Danica Patrick officially announced Thursday she would make a full-time move to NASCAR beginning in 2012. The move puts her in a Nationwide Series car for JR Motorsports for the whole of the season and select Cup races with Stewart Haas.
She’ll She may make her Cup debut at next year’s Daytona 500. The announcement ended years of speculation about the driver who has made a name for herself on and off the track.
Patrick’s career has spanned much of the last two decades and has included stints in everything from go-karts to stock cars. While she’s certainly been competitive in everything she’s done, the mystique of Danica has been much more about her packaging than her talent. From racy GoDaddy.com commercials, to spreads in the Sports Illustrated Swimsuit edition, it’s no wonder Patrick has been accused of exploiting her looks to get ahead.
After saying he respected her for not letting “boyfriends” or wanting to start a family get in the way of her pursuing a racing career, Brad Keselowski tweeted today:
This assumption that Patrick’s singular ascension to the heights of NASCAR and whether or not she has success is somehow the determining factor for other female drivers is laughably absurd.
Danica Patrick, of course, no more represents all female race car drivers than Brad Keselowski represents males.
Keselowski in prior tweets criticized Patrick’s choice of self-promotion, saying it:
It is incredibly unfair to suggest Patrick does not have “skill”, “mental toughness” or a “never give up attitude” all because she is occasionally seen in a bikini.
I don’t mean to just call out Keselowski’s comments (though he did make himself an easy target) because these thoughts are not just isolated to him – we’ve heard them from a lot of people over the years. His thoughts though are representative of a shortsighted belief and point to the hypocrisy of the society we live in.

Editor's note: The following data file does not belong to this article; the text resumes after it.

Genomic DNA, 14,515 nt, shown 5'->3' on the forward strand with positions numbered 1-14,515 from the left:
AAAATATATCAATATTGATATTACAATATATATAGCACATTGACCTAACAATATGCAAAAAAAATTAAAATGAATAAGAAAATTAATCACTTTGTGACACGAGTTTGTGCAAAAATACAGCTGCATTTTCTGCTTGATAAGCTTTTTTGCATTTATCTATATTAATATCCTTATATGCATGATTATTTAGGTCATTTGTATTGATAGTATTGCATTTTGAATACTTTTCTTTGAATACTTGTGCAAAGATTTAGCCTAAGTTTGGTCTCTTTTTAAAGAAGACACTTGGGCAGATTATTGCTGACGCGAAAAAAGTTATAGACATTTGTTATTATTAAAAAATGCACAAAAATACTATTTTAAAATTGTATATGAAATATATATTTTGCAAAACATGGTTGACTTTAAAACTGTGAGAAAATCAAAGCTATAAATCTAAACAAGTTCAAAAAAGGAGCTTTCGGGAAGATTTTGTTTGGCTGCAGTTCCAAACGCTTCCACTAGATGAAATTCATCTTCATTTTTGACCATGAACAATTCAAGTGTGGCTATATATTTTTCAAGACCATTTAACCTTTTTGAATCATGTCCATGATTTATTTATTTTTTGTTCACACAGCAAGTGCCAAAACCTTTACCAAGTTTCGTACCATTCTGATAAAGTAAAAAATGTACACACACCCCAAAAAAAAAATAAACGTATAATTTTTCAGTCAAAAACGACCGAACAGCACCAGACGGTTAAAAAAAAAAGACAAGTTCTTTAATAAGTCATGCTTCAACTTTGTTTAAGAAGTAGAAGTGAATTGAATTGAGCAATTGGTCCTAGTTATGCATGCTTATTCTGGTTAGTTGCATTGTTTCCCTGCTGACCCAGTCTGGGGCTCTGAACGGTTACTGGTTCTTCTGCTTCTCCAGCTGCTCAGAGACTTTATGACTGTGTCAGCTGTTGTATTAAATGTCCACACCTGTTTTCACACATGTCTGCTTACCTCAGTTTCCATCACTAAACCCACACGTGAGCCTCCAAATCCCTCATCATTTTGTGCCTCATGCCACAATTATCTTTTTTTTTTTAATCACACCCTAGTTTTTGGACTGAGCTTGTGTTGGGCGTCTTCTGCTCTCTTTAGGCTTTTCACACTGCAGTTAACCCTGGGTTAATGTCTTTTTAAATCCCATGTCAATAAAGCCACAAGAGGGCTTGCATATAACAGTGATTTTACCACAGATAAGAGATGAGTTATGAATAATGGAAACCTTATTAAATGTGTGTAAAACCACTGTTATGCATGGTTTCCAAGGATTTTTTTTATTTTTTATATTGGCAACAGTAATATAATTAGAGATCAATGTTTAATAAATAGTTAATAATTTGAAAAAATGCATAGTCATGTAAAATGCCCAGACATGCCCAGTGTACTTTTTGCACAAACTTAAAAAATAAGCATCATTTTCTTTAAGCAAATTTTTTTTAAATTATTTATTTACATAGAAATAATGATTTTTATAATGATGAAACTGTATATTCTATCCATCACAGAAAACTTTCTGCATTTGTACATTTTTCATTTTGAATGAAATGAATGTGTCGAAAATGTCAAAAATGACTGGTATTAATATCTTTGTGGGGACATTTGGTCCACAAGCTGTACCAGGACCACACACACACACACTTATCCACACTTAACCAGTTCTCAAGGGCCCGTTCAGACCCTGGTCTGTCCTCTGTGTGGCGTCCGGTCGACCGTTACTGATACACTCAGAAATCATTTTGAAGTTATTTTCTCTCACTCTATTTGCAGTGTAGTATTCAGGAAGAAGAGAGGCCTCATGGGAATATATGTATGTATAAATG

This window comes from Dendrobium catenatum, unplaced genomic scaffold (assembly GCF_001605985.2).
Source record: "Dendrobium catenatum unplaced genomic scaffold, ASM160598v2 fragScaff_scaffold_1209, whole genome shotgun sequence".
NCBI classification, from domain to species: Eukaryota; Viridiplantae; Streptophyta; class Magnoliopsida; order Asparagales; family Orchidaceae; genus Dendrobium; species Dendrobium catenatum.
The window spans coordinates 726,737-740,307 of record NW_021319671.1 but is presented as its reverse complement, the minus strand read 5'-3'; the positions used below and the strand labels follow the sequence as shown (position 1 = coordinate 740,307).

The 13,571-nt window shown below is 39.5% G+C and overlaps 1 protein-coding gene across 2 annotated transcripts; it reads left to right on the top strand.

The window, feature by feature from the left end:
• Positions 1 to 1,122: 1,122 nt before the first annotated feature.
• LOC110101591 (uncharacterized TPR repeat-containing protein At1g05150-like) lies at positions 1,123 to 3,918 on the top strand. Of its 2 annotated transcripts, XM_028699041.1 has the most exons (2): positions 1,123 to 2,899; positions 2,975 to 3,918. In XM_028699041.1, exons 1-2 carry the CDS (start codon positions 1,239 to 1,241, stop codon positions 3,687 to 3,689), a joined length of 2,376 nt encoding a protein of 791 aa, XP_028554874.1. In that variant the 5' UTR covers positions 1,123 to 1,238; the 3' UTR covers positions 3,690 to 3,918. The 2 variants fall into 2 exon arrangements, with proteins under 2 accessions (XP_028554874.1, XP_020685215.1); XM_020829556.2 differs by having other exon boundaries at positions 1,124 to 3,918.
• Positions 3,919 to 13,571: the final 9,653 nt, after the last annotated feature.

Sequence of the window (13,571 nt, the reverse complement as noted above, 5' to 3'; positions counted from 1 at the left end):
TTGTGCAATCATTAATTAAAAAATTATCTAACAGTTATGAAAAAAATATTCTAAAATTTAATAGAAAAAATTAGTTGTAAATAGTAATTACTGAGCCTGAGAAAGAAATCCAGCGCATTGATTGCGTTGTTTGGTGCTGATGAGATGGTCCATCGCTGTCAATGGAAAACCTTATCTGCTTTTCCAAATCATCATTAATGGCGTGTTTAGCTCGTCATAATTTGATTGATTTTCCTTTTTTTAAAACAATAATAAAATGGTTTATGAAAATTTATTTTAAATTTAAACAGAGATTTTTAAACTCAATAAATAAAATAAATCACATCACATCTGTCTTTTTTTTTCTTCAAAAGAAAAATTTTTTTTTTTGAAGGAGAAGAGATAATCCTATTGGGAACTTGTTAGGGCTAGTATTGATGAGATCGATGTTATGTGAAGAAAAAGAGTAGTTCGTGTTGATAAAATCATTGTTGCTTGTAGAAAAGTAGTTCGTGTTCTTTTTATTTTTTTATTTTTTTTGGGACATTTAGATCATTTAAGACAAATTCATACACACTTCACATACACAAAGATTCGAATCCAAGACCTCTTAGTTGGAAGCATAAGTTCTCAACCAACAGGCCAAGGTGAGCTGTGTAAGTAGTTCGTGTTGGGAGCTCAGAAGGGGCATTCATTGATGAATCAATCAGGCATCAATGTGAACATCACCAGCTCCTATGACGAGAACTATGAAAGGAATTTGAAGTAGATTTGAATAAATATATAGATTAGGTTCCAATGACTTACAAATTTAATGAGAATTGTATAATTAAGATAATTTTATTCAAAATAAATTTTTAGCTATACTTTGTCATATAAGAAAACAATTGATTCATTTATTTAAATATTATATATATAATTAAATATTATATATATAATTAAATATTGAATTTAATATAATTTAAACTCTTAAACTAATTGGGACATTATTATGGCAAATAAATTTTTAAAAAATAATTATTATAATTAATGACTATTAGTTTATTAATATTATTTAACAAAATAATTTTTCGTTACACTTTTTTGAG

We want female athletes who are talented and winners, but we want them to be attractive and marketable (how does an attractive, young female athlete market herself today? See Lindsey Vonn, Hope Solo and Danica Patrick). Yet when these women get ahead and take advantage of their good genes, they’re chastised. They’re damned if they use what they have and they’re damned if they don’t.
Patrick, like her contemporaries, is simply using her assets to get the resources she needs to do what she wants.
To be fair, I don’t think what she has done from the business side, is any different than Keselowski getting a makeover to make him a little more camera friendly, or any number of funded drivers using their family’s resources to find a ride. They’re all playing the game.
And I can’t fault anyone for that.
Patrick’s decision to come to NASCAR full-time should provide an interesting storyline and dynamic in 2012. Looks or no looks, I’m interested to see what the race car driver is capable of with the right resources and time. At the end of the day, that’s where our focus should be.